The largest asteroid ever to hit Earth was probably Theia, a Mars-sized body that formed over 4 billion years ago, during the early days of the solar system. Theia formed in a Lagrange point, a gravitationally stable region in the Earth's orbit, located on the opposite side of the Sun. Eventually, orbital fluctuations caused this body to oscillate closer and closer to the Earth, and eventually, they collided, throwing up a greater volume of molten rock than all the present-day continents combined. Some of this molten rock was ejected so forcefully that it entered orbit, aggregated, cooled, and became the Moon. This scenario is called Giant Impact Theory, and it accurately explains most features of the Earth-Moon system, such as why the chemical composition of the Moon is similar to that of the Earth's crust.
Since Theia, the largest asteroids known to impact the Earth were much smaller, maxing out at around 6 miles (about 10 km) in size. Larger ones may have hit the Earth during the period called the Late Heavy Bombardment, which occurred between 4.1 and 3.8 billion years ago, but because most of the crust from this period has either been subducted back into the mantle or covered in layers of sediment and volcanic rock, the craters may be hidden.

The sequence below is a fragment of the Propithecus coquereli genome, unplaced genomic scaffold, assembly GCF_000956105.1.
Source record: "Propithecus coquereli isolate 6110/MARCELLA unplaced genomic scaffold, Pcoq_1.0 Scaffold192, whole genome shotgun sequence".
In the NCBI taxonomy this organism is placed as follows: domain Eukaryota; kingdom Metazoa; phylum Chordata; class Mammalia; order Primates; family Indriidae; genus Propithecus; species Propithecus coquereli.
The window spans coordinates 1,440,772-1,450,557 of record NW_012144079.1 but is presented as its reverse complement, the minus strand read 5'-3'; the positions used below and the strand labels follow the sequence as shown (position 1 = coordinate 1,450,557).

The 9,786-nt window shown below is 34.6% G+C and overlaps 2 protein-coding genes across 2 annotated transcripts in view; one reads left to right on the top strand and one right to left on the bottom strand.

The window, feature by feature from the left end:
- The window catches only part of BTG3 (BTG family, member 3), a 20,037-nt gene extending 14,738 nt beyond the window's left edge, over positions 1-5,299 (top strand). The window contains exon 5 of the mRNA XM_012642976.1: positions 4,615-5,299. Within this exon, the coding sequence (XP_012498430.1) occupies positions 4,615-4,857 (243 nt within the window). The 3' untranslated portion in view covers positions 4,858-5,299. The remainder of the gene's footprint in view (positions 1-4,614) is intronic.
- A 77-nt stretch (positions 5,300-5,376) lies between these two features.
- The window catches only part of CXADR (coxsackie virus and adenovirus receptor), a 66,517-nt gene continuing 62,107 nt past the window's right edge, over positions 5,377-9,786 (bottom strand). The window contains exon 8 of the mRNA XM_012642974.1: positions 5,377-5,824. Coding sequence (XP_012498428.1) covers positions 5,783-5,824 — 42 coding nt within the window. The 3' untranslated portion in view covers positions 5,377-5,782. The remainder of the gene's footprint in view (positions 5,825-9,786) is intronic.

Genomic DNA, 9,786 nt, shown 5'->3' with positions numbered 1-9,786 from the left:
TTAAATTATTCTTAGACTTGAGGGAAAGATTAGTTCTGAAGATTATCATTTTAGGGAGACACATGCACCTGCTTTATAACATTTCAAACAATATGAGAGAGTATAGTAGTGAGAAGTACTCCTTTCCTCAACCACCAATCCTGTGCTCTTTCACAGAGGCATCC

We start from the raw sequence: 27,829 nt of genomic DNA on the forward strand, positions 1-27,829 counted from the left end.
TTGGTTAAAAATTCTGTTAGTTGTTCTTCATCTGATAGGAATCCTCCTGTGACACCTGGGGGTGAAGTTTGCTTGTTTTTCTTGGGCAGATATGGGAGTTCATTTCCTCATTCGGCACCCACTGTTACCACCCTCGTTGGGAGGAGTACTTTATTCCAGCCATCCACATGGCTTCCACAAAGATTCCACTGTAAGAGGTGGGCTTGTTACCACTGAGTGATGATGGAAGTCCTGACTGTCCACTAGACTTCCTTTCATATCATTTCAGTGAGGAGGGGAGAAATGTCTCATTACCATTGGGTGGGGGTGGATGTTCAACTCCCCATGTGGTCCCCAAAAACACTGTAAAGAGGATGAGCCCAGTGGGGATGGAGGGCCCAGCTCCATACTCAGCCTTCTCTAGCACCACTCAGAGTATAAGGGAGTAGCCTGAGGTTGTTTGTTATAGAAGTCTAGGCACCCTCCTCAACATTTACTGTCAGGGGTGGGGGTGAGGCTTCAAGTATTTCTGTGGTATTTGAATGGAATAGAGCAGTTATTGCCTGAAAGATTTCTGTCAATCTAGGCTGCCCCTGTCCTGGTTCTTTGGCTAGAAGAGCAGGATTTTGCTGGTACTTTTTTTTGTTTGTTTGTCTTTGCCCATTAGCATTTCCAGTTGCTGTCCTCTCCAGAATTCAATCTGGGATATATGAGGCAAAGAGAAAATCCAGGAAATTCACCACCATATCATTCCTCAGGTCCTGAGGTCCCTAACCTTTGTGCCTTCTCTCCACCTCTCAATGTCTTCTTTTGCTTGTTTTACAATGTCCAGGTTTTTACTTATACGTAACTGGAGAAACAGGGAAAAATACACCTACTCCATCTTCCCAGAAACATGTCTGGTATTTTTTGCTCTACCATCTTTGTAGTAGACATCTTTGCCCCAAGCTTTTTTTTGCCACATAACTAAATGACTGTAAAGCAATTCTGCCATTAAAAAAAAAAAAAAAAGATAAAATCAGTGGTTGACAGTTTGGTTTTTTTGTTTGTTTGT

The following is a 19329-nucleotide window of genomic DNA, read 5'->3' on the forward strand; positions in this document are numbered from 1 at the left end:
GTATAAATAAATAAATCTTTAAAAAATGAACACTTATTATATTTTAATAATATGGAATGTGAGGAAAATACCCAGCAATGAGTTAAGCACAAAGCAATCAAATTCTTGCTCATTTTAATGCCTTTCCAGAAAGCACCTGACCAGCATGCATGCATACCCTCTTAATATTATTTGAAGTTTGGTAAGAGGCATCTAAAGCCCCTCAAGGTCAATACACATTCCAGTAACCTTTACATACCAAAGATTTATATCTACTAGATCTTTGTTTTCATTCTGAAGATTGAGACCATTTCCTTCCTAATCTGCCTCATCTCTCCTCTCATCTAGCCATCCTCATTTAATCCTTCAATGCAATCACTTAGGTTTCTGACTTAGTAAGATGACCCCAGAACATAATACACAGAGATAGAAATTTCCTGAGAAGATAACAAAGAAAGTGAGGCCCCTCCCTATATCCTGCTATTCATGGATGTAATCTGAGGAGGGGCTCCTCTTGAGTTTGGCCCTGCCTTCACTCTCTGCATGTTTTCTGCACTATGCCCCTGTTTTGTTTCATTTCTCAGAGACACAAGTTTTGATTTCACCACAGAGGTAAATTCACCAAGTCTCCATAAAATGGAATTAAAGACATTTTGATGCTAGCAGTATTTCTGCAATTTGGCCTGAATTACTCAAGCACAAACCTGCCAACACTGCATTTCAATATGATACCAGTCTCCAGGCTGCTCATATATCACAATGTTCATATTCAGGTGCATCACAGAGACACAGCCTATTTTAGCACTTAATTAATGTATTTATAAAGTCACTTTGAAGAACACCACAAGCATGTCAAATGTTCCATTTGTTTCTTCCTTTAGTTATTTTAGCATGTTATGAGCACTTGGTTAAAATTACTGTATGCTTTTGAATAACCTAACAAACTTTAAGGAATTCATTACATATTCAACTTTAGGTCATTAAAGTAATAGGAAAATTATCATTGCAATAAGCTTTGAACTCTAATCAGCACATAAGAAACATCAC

The largest verified crater on the Earth today is the Vredefort crater in South Africa, also known as the Vredefort Dome or the Vredefort impact structure. The crater is more than 186 miles (about 300 km) across, about twice the size of the Chicxulub crater, left behind by the asteroid that exterminated the dinosaurs. The Vredefort crater is thought to have been made by the largest impact besides the one that created the Moon — strictly speaking, Theia was a planetoid rather than an asteroid — about 6 miles (10 km) in size.
The Wilkes Land anomaly, a concentration of mass under the Wilkes Land ice cap in Antarctica, may indicate an even larger impact structure, but its nature is uncertain.